THE WORLDPOST
10/06/2011 08:11 pm ET Updated Dec 05, 2011

Syrians Living Abroad Harassed By Regime Loyalists: Amnesty Report

Four days after Syrian-born Malek Jandali participated in a Washington, D.C. protest to support the demonstrations rocking his home country, his parents in Syria received a visit from the country's security forces. Agents handcuffed his father, beat up his mother and told the family that, "this is what you get when your son mocks the government," Jandali said.

The case of Jandali and his parents is one of many described in a new report by Amnesty International that details the stories of Syrians living abroad who have been harassed by security agents and embassy personnel. Amnesty says that Syrians loyal to the regime of President Bashar Assad have monitored the activities of countrymen abroad and threatened and harassed them, in some cases even visiting and hassling their families in Syria. The organization collected testimonies of Syrian families in Europe, the United States, Latin America and Canada who claim to have been monitored and intimidated by Assad regime officials.

"The long reach of the feared Syrian mukhabaraat, or intelligence services, seems to be in evidence," the organization writes.

Jandali, a pianist and composer, came to the United States in 1994 to continue his musical training. He had played one of his songs, "Watani Ana," or, "I Am My Homeland," during the Washington protest. In Arabic, the song's lyrics include, “O my homeland, when will I see you free?”

"When I called the Syrian ambassador to the U.S. about what happened to my parents, he advised me to play music instead of getting involved in politics," Jandali told The Huffington Post. "He told me I had been brainwashed by watching too much CNN and Al Jazeera, that I should be open for dialogue."

Threatening phone calls forced the pianist to change his phone number. Menacing messages increasingly spammed his Facebook wall.

Amnesty's report mentions several other Syrians who claim their Facebook activities were monitored by Syrian regime loyalists.

"I receive messages on my Facebook all the time," Ahed Al-Hindi, 26, told The Huffington Post. "They could be from stark Assad-supporters, or from people working for the regime."

Al-Hindi, a former political prisoner who now lives in the United States, had long been familiar with officials of the Embassy of Syria in Washington, as he belonged to a group of Syrian dissidents who frequently staged protests outside the embassy in the U.S. capital.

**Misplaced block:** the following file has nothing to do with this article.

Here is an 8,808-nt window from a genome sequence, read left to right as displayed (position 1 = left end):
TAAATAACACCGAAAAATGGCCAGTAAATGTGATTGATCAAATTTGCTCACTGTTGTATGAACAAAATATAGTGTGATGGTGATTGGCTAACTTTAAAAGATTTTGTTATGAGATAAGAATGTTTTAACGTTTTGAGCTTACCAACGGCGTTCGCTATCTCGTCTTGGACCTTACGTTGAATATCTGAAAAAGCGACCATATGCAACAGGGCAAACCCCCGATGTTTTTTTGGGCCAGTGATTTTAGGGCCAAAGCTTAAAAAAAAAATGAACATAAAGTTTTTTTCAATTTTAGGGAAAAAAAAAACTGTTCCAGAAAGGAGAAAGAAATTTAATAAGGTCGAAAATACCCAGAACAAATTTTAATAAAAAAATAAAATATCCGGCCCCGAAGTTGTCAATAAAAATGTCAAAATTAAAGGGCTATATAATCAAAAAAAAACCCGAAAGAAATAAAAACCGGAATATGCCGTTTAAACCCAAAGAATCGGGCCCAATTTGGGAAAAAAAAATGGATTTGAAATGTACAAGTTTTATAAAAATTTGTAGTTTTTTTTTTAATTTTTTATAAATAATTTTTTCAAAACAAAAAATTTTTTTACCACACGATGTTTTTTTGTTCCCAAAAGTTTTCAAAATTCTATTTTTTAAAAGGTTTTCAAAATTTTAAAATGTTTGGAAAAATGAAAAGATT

"Yet when the uprising in Syria started, we got concerned," Al-Hindi said. "And our concerns were proved when some protesters' family members in Syria received threats."

Al-Hindi said that security agents in Syria threatened to kill family members of his friend, who prefers to remain anonymous. The agents reportedly gave the family a photo showing his friend protesting in Washington. The angle the photo was taken at suggests that it was shot from inside the embassy, said Al-Hindi.

According to the Amnesty report, the U.S. Assistant Secretary for Diplomatic Security called Syrian Ambassador Imad Mustapha into the State Department July 6 to express a number of concerns, and is looking into the reported surveillance actions of Syrian embassy staff.

The report quoted a July 8 State Department announcement, "The United States Government takes very seriously reports of any foreign government actions attempting to intimidate individuals in the United States."

Bloomberg's Businessweek reported that Syria's mission in Washington denied the allegations and called them "preposterous."

“There have been concerted efforts recently by individuals and the media to spread lies and distortions regarding the embassy of Syria,” an emailed statement from the Syrian mission said.

The Syrian embassy was not immediately available for comment Thursday evening.

Protestors have been challenging the Syrian regime since mid-March, demanding reforms and greater civil participation in the government and politics of the autocratic country. Assad has countered the demonstrations with a merciless security crackdown which, according to U.N. estimates, already has left 2,700 dead.

Clashes between protesters and regime loyalists have intensified in the past few weeks. On Monday, security forces reportedly detained 3,000 people in the town of Rastan.

Jandali said the assault on his parents only made him more determined to fight for freedom in his country.

"After we published photos of my parents taken after the assault, security forces raided and ransacked our home in Syria," he said. "They were there to kill my parents, but they already left for the United States. We captured everything on security cameras and the first thing that entered my home were guns. Yet what happened to my parents only gives me more determination, more courage."

He added, "The people will never be silenced anymore."

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